During the second half of the 1930s, the Rockefeller Foundation underwrote much of the most innovative communication research then under way in the United States. There was virtually no federal support for the social sciences at the time, and corporate backing for the field usually remained limited to proprietary marketing studies. The foundation's administrators believed, however, that mass media constituted a uniquely powerful force in modem society, reports Brett Gary, 28 and financed a new project on content analysis for Harold Lasswell at the Library of Congress, Hadley Cantril's Public Opinion Research Project at Princeton University, the establishment of Public Opinion Quarterly at Princeton, Douglas Waples' newspaper and reading studies at the University of Chicago, Paul Lazarsfeld's Office of Radio Research at Columbia University, and other important programs.
As war approached, the Rockefeller Foundation clearly favored efforts designed to find a "democratic prophylaxis" that could immunize the United States' large immigrant population from the effects of Soviet and Axis propaganda. In 1939, the foundation organized a series of secret seminars with men it regarded as leading communication scholars to enlist them in an effort to consolidate public opinion in the United States in favor of war against Nazi Germany -- a controversial proposition opposed by many conservatives, religious leaders, and liberals at the time -- and to articulate a reasonably clear-cut set of ideological and methodological preconceptions for the emerging field of communication research. 29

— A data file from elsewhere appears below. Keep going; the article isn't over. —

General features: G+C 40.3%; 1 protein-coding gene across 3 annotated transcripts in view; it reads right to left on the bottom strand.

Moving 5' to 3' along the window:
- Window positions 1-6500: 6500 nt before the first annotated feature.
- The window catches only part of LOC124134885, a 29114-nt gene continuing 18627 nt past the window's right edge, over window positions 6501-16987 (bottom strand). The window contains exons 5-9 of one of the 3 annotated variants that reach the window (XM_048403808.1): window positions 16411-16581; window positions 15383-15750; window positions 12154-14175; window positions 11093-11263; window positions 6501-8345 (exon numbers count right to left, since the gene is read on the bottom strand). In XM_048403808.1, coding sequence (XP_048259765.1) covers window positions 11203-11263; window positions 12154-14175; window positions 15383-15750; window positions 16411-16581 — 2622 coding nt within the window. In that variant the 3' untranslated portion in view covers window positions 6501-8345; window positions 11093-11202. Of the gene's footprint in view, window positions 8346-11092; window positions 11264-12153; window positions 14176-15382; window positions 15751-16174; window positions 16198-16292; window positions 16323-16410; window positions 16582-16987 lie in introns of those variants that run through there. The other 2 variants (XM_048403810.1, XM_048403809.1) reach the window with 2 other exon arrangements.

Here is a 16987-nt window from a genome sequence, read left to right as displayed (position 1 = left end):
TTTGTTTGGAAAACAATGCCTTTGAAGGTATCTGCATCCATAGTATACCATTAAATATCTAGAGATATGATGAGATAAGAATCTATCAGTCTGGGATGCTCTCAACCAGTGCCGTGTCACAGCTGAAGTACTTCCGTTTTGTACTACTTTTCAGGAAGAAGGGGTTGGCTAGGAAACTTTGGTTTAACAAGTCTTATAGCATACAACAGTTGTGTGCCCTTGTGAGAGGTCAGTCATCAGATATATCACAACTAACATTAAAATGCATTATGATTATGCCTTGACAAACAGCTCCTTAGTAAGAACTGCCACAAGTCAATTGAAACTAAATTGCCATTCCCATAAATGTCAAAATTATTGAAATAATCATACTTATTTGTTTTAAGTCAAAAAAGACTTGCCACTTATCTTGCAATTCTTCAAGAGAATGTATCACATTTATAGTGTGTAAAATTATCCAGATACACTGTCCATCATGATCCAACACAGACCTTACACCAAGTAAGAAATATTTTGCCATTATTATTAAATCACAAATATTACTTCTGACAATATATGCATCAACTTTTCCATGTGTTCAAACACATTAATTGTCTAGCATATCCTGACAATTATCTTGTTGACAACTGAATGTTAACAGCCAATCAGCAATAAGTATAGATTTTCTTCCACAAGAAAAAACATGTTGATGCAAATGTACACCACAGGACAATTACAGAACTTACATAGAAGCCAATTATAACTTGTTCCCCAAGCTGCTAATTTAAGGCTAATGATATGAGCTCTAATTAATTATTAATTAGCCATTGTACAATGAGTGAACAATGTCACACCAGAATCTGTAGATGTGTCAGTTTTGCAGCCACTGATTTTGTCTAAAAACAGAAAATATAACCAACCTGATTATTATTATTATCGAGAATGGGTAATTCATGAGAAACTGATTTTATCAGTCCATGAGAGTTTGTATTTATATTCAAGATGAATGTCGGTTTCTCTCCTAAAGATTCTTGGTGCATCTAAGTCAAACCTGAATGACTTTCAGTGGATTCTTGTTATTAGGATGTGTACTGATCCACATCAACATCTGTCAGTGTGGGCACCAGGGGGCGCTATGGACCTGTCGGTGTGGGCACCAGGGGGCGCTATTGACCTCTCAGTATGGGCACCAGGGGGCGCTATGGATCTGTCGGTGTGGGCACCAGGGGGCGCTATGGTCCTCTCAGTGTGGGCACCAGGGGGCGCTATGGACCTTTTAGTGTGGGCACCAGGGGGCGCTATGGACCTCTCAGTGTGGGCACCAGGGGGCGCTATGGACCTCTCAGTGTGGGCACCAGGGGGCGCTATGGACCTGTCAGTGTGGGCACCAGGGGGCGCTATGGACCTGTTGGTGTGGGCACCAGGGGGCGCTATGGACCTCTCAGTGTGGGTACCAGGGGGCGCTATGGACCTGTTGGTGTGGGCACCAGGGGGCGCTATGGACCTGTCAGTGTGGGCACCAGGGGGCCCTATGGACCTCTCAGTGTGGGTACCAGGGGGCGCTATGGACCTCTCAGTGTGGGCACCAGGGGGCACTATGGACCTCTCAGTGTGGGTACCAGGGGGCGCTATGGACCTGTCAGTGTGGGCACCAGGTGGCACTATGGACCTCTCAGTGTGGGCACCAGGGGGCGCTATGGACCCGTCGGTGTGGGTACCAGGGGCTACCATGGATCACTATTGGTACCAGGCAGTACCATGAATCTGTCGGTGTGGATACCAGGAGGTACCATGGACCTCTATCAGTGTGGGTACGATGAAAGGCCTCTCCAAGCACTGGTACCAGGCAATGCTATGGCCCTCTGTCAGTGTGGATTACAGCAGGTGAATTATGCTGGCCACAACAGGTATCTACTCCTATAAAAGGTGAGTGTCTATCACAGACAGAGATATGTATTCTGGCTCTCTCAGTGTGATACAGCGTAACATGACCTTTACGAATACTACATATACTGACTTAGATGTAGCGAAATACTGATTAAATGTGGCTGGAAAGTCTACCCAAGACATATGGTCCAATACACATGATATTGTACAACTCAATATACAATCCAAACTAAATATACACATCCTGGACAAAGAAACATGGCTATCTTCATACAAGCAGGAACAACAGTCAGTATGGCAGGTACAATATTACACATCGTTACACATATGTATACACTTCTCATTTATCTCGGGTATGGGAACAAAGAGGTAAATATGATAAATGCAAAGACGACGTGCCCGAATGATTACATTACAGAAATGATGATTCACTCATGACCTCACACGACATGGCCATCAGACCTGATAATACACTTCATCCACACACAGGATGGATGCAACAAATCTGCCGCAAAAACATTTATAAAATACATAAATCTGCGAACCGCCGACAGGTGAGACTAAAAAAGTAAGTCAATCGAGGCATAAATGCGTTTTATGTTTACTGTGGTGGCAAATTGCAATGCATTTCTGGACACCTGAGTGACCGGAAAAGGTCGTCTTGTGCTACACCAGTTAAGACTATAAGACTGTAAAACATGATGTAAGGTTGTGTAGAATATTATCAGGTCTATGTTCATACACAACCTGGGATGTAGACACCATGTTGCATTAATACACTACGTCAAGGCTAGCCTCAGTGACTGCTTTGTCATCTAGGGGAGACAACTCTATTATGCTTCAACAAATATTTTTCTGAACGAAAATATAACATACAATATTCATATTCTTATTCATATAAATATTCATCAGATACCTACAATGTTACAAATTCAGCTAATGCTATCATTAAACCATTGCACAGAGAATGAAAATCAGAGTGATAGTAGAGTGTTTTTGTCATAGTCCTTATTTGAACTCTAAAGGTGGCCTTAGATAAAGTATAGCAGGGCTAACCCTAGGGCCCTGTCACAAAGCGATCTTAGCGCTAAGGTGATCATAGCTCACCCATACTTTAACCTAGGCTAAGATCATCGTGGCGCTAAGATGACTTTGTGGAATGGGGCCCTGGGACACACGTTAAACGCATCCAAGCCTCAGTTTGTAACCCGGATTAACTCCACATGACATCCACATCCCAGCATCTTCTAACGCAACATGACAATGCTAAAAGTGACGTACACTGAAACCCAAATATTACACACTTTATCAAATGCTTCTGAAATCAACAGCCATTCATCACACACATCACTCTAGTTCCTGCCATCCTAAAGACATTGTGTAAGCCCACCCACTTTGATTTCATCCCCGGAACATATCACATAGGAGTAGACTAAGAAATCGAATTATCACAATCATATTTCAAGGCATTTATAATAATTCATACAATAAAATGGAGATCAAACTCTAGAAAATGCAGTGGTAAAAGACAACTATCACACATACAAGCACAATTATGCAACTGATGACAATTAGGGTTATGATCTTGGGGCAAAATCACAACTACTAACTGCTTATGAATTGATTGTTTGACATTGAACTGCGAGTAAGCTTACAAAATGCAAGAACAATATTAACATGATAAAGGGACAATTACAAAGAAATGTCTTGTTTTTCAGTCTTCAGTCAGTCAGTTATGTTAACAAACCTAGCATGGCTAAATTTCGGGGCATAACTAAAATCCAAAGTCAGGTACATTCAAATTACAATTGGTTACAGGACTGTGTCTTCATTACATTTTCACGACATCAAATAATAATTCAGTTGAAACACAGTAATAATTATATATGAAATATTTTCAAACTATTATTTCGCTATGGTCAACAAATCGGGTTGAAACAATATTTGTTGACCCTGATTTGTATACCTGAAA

Harold Lasswell, who had the ear of foundation administrator John Marshall at these gatherings, over the next two years won support for a theory that seemed to resolve the conflict between the democratic values that are said to guide U.S. society, on the one hand, and the manipulation and deceit that often lay at the heart of projects intended to engineer mass consent, on the other. Briefly, the elite of U.S. society ("those who have money to support research," as Lasswell bluntly put it) should systematically manipulate mass sentiment in order to preserve democracy from threats posed by authoritarian societies such as Nazi Germany or the Soviet Union.